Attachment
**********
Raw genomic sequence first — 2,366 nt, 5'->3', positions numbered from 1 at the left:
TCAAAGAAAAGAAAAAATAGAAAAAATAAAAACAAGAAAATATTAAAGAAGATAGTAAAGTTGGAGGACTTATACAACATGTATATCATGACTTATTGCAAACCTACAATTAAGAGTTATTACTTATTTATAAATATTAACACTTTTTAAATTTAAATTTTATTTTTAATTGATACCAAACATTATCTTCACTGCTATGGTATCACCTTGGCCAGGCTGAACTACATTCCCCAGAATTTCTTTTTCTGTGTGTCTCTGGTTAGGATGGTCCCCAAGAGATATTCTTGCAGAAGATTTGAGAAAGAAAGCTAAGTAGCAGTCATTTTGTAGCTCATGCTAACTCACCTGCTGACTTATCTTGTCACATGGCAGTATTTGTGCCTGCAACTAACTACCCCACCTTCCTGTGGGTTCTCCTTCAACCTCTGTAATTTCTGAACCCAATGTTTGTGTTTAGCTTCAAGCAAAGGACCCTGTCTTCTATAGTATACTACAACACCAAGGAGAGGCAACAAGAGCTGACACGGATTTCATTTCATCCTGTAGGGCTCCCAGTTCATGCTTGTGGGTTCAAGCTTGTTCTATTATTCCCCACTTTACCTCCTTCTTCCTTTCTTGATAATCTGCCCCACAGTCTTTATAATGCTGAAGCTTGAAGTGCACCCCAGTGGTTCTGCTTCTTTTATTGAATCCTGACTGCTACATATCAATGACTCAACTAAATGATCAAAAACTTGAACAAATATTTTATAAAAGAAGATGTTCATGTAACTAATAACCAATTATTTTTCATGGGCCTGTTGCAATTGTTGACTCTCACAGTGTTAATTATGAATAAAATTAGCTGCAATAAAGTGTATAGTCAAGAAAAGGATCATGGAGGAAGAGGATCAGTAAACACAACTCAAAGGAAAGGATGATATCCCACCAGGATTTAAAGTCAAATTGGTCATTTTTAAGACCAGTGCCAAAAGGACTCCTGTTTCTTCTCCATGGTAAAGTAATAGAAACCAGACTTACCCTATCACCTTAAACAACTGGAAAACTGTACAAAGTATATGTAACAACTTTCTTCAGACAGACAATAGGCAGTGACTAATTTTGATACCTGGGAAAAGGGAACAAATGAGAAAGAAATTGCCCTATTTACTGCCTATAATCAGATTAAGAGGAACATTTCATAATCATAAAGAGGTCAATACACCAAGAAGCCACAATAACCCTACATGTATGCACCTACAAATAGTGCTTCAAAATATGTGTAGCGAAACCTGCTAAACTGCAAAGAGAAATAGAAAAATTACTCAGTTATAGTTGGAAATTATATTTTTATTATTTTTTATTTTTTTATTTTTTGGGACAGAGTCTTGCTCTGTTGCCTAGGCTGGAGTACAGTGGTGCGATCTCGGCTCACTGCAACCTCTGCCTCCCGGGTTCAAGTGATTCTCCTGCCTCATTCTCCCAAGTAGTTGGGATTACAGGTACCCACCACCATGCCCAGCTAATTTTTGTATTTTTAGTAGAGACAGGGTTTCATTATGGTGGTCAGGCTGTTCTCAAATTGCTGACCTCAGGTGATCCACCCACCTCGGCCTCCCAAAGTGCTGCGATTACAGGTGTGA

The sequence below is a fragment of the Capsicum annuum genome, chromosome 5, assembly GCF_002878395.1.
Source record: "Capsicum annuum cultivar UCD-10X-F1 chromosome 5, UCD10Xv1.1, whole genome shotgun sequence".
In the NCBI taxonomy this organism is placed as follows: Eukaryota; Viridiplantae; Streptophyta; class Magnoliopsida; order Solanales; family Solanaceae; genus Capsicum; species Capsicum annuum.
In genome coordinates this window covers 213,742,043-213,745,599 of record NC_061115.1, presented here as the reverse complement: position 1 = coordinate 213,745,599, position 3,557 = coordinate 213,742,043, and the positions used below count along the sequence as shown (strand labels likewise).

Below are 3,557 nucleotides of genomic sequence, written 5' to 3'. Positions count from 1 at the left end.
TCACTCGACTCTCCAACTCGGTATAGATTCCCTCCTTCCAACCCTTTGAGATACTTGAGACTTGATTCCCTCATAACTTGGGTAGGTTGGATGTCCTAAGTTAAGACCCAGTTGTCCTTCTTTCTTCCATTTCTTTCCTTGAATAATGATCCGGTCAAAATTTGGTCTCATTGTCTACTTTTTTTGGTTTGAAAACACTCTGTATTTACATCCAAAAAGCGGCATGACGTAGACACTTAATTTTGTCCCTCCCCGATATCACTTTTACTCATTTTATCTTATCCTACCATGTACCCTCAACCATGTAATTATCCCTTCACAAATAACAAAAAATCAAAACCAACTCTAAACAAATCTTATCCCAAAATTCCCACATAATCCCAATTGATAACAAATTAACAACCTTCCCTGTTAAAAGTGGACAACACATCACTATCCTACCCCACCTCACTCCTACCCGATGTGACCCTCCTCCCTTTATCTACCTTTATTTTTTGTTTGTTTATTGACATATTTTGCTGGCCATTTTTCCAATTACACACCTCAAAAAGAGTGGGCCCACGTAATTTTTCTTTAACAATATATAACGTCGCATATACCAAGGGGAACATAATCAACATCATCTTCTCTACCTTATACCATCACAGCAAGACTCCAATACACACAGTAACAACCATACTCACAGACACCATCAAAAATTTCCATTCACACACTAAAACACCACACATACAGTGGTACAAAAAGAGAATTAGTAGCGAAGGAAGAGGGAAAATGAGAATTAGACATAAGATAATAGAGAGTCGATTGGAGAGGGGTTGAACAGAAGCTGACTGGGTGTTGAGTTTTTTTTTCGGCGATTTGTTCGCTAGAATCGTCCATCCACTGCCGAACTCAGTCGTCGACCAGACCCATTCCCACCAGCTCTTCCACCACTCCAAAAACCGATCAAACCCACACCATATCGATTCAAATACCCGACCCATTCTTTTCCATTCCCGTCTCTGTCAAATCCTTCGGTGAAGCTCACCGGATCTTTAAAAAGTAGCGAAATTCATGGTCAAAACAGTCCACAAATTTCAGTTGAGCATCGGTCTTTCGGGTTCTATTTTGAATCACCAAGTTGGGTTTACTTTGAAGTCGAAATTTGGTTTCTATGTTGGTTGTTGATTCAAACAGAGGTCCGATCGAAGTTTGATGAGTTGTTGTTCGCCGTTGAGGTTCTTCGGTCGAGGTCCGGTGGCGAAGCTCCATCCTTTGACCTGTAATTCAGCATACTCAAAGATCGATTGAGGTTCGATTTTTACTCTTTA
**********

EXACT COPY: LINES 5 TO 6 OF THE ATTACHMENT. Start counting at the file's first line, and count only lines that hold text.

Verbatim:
In the NCBI taxonomy this organism is placed as follows: Eukaryota; Viridiplantae; Streptophyta; class Magnoliopsida; order Solanales; family Solanaceae; genus Capsicum; species Capsicum annuum.
In genome coordinates this window covers 213,742,043-213,745,599 of record NC_061115.1, presented here as the reverse complement: position 1 = coordinate 213,745,599, position 3,557 = coordinate 213,742,043, and the positions used below count along the sequence as shown (strand labels likewise).